Occasionally, I regret having wasted my youth by not learning how to do the kinds of self-sufficiency tasks I'm learning these days. It's not so much that I regret having wasted all of that precious time, but more the fact that I had the perfect teacher. My grandmother could have taught me all sorts of low-energy canning techniques. She could have taught me how to harvest my chickens so that I could save $4 per bird (in fact, she's probably watching me now from that place beyond and shaking her head in dismay that I don't do it myself). But more, if I had learned it back then, when I was young, immortal and fearless, then it wouldn't be so daunting now.
Of course, the fact that something is difficult does not, in the least, deter me, and I love summer canning season, and I love marathon canning sessions.
This evening, we canned the sauerkraut that has been fermenting on the counter for the past week (about three days longer than it should have, actually ;). In addition, we canned about three-quarters of the 14 lbs of peaches I brought home from the farm stand ... the girls ate (or have saved for tomorrow) the rest ;).
We ended up with six pints of purple sauerkraut and the equivalent of four quarts of peaches.
Then, since we were cutting up peaches (and making a big mess of the kitchen floor with dripping peach juice and poorly aimed peach peels and pits that didn't quite make it to the bucket ... after I just scrubbed it this afternoon, no less), we decided to process most of the melons I brought home, too (at $2 to $4 each, I had to buy several more). We ended up with six quarts of melon puree in the freezer with one cantaloupe and one musk melon still waiting to be eaten fresh.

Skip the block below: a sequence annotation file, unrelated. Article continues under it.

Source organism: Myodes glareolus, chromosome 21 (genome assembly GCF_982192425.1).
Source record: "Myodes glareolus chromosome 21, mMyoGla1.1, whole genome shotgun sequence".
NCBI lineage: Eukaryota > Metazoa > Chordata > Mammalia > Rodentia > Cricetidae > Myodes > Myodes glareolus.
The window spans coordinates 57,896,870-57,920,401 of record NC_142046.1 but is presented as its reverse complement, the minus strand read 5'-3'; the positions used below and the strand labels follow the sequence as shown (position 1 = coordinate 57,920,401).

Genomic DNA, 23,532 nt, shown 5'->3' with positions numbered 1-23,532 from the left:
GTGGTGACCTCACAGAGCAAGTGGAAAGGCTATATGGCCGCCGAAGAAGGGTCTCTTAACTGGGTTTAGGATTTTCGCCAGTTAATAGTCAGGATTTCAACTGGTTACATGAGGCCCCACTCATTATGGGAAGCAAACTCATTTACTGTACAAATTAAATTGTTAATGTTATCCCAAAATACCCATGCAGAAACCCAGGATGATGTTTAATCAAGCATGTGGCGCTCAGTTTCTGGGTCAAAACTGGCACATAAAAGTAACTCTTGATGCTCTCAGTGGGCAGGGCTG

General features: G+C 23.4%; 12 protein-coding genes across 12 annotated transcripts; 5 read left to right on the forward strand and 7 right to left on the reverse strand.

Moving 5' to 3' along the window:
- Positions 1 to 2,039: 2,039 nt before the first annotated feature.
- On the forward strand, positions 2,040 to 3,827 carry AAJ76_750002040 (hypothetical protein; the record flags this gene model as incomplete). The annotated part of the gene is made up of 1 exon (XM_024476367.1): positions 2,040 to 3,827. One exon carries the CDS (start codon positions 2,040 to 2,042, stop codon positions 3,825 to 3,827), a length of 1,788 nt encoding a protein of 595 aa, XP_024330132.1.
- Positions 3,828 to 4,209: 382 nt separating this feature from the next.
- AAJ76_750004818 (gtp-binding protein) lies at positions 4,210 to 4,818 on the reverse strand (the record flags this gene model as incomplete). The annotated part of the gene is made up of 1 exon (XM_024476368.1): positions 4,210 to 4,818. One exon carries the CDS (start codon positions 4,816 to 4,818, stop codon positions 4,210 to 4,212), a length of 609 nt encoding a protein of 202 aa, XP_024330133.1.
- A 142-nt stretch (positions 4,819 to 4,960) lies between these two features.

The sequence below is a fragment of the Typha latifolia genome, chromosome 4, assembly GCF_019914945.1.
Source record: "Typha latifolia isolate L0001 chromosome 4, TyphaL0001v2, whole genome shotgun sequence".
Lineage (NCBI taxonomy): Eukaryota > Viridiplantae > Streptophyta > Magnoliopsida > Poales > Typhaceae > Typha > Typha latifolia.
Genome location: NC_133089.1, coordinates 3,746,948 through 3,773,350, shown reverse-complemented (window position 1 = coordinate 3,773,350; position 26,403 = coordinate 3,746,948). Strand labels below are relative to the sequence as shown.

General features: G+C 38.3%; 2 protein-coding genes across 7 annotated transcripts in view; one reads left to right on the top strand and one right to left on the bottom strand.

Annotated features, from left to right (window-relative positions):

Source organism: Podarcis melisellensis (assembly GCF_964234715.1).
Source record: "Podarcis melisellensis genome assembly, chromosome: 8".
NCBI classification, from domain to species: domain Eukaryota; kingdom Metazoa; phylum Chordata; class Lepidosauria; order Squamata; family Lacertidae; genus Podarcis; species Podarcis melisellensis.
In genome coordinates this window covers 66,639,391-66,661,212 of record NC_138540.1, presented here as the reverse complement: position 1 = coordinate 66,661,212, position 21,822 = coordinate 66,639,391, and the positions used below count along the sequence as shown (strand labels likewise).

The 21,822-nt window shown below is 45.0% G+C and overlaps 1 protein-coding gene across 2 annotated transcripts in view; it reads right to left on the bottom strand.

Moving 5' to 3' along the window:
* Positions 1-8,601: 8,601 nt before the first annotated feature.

This is an amazing time of year and just looking around at all of the bounty - in my garden, at the farm stand, at the Farmer's Market, I feel full. It's an amazing time of year.
There is so much food! It's incredible, and I love watching my freezer fill up and the pantry shelves where I keep my home canned food getting full.
Unfortunately, I still do not have a very good handle on what would be enough food to do us for the whole winter. I know when I don't have enough (like four quart jars of applesauce ... definitely *not* enough!), but trying to figure out, exactly how much would see us through the winter is a little more difficult ... and as for testing ourselves and eating only from our pantry just to get an idea of what we eat ...? The idea of depleting our food stores just to test ourselves, when we never know if this trip to the grocery store will be our last and that we will be forced to depend on what's in our pantry is just terrifying.
Still, in a lower energy world, we would not have the grocery store as a back-up - at least not like we have it, today. At some point we really need to figure out exactly what we use, and then plan accordingly, because it would be a pretty horrible thing to suddenly have to depend on our stored food only to realize that we severely underestimated our usage.
Hmm? I wonder, in a lower energy world, can I give my daughters ration cards? Can I steal their chocolate rations?